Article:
Office/ and Utilities/ menu reorganization

Christoph Cullmann cullmann at
Mon Aug 8 23:44:28 BST 2005

On Monday 08 August 2005 21:29, Matthias Welwarsky wrote:
> If the applications are "less important" they usually don't see a lot of 
> developer attendance anyway, meaning they're either fully matured or 
> unmaintained. Unmaintained applications tend to rot away because most of the 
> time it's not enough to just keep them compiling. You cannot keep the rot 
> from happening by just having them in a module.
Which is not true, like you see in the kde4/qt4 porting efforts, where lots of stuff is ported and fixed by people
which normally don't touch these apps, and which would have not happened with extragear apps, as there you
just can't do such stuff, as you don't even know, is the trunk there already aimed for qt4/kde4? does the maintainer now
want porting? ....

> For the mature apps I don't see a problem to factor them out, because they 
> don't see any more releases, so there's no work involved. For the immature 
> stuff, well, it should not have made it into a release anyway, so you don't 
> really want to waste time translating or documenting it.
? You are aware that there is actually something called "bug fixing", or?
Even apps which don't get any new features because they are "mature" or let say, because they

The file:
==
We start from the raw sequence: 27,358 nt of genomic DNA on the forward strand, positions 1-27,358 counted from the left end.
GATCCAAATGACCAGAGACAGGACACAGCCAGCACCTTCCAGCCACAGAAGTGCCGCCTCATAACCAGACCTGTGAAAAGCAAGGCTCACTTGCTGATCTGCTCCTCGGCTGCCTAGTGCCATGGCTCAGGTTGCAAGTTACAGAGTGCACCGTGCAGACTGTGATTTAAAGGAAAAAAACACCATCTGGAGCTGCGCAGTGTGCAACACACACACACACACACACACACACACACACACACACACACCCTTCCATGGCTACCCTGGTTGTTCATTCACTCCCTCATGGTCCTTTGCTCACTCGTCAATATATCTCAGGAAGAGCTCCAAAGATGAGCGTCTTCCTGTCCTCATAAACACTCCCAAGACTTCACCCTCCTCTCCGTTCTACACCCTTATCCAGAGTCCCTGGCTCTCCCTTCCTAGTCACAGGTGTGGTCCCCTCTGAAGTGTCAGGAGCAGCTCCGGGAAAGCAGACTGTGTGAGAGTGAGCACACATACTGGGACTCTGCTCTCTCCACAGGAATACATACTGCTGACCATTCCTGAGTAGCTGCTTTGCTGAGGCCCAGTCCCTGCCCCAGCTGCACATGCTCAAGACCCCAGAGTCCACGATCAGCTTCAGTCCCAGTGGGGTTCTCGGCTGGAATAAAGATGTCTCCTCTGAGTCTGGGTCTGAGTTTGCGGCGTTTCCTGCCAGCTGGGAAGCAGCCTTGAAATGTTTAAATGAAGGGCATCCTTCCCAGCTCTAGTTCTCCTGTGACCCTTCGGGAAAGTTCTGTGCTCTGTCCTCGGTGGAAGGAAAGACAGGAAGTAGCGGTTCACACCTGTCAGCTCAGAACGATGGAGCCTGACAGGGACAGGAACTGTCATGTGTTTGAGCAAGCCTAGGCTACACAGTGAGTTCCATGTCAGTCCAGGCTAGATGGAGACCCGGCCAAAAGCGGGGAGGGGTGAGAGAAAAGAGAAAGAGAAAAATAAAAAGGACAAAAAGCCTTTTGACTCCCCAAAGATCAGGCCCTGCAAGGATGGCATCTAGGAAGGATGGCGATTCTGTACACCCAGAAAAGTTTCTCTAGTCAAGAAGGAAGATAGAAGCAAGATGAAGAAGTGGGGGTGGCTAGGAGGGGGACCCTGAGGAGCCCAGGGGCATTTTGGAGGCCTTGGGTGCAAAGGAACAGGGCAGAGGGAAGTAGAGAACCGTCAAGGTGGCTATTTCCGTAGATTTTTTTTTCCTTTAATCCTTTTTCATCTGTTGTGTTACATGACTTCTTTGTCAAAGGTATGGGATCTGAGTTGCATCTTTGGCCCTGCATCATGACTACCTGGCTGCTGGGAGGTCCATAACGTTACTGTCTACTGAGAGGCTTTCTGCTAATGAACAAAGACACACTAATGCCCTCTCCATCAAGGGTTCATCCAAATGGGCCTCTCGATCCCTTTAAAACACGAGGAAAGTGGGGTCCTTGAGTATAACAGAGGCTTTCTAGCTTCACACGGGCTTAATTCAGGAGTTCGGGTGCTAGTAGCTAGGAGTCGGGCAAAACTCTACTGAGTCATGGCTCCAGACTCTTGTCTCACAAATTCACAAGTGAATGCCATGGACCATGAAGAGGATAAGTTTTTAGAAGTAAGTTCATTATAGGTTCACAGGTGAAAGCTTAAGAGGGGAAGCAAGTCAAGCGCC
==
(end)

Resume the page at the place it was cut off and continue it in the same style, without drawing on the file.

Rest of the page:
fit their purpose, needs to get fixes, needs to get adopted to kdelibs changes, ....
Do you really think that will happen if such little apps are outsourced?

> For the translators and doc writers its probably easier if the workload is a 
> little more evenly distributed over the year instead of having to work 
> overtime when a major release is due.
> Following your reasoning the best practice would be to have only one release 
> cycle for all of KDE, but that didn't work out in the first place.
But it has shown suitable for most apps to follow KDE release cycles, or have there been that many major problems?

> > Users who build from sources would have to keep track of more packages,
> > new dependencies, new build orders, etc.
> But on the other hand they'll have more control over what they actually want 
> to install instead of having whole modules of useless applications stuffed 
> down their throat. 
That's a packaging issue and like you say some easy scripts can make live easy enough for distributors to keep up with
many new small extragear apps, the same could be said that they can just split the packages into seperate rpms/debs
with some scripts, like debian already does.


Christoph Cullmann
KDE Developer, Maintainance Team, cullmann at

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